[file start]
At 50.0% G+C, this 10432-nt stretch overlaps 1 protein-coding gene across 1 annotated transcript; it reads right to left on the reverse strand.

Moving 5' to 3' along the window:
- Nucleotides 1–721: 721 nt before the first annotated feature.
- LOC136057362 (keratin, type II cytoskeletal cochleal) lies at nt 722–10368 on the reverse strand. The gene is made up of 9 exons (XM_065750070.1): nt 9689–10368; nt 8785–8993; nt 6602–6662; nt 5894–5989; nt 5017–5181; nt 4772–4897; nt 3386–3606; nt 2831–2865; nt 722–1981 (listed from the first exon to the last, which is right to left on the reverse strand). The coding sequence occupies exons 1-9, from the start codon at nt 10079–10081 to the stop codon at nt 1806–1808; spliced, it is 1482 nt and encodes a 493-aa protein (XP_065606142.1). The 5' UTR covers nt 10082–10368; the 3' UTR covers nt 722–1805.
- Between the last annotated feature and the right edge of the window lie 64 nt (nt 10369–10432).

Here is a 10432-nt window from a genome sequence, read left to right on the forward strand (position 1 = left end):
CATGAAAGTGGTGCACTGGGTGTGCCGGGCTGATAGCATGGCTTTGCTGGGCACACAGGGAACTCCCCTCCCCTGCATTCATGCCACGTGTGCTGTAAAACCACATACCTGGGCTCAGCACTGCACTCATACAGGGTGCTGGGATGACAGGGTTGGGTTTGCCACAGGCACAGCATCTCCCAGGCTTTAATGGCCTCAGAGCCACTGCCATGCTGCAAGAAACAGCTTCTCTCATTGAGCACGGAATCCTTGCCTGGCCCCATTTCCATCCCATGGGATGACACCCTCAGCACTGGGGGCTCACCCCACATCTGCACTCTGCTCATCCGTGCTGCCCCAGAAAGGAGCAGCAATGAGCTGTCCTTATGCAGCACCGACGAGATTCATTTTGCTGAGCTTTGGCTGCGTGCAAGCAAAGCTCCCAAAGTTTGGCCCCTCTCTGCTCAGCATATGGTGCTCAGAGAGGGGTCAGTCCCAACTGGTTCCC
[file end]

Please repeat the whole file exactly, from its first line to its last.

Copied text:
At 50.0% G+C, this 10432-nt stretch overlaps 1 protein-coding gene across 1 annotated transcript; it reads right to left on the reverse strand.

Moving 5' to 3' along the window:
- Nucleotides 1–721: 721 nt before the first annotated feature.
- LOC136057362 (keratin, type II cytoskeletal cochleal) lies at nt 722–10368 on the reverse strand. The gene is made up of 9 exons (XM_065750070.1): nt 9689–10368; nt 8785–8993; nt 6602–6662; nt 5894–5989; nt 5017–5181; nt 4772–4897; nt 3386–3606; nt 2831–2865; nt 722–1981 (listed from the first exon to the last, which is right to left on the reverse strand). The coding sequence occupies exons 1-9, from the start codon at nt 10079–10081 to the stop codon at nt 1806–1808; spliced, it is 1482 nt and encodes a 493-aa protein (XP_065606142.1). The 5' UTR covers nt 10082–10368; the 3' UTR covers nt 722–1805.
- Between the last annotated feature and the right edge of the window lie 64 nt (nt 10369–10432).

Here is a 10432-nt window from a genome sequence, read left to right on the forward strand (position 1 = left end):
CATGAAAGTGGTGCACTGGGTGTGCCGGGCTGATAGCATGGCTTTGCTGGGCACACAGGGAACTCCCCTCCCCTGCATTCATGCCACGTGTGCTGTAAAACCACATACCTGGGCTCAGCACTGCACTCATACAGGGTGCTGGGATGACAGGGTTGGGTTTGCCACAGGCACAGCATCTCCCAGGCTTTAATGGCCTCAGAGCCACTGCCATGCTGCAAGAAACAGCTTCTCTCATTGAGCACGGAATCCTTGCCTGGCCCCATTTCCATCCCATGGGATGACACCCTCAGCACTGGGGGCTCACCCCACATCTGCACTCTGCTCATCCGTGCTGCCCCAGAAAGGAGCAGCAATGAGCTGTCCTTATGCAGCACCGACGAGATTCATTTTGCTGAGCTTTGGCTGCGTGCAAGCAAAGCTCCCAAAGTTTGGCCCCTCTCTGCTCAGCATATGGTGCTCAGAGAGGGGTCAGTCCCAACTGGTTCCC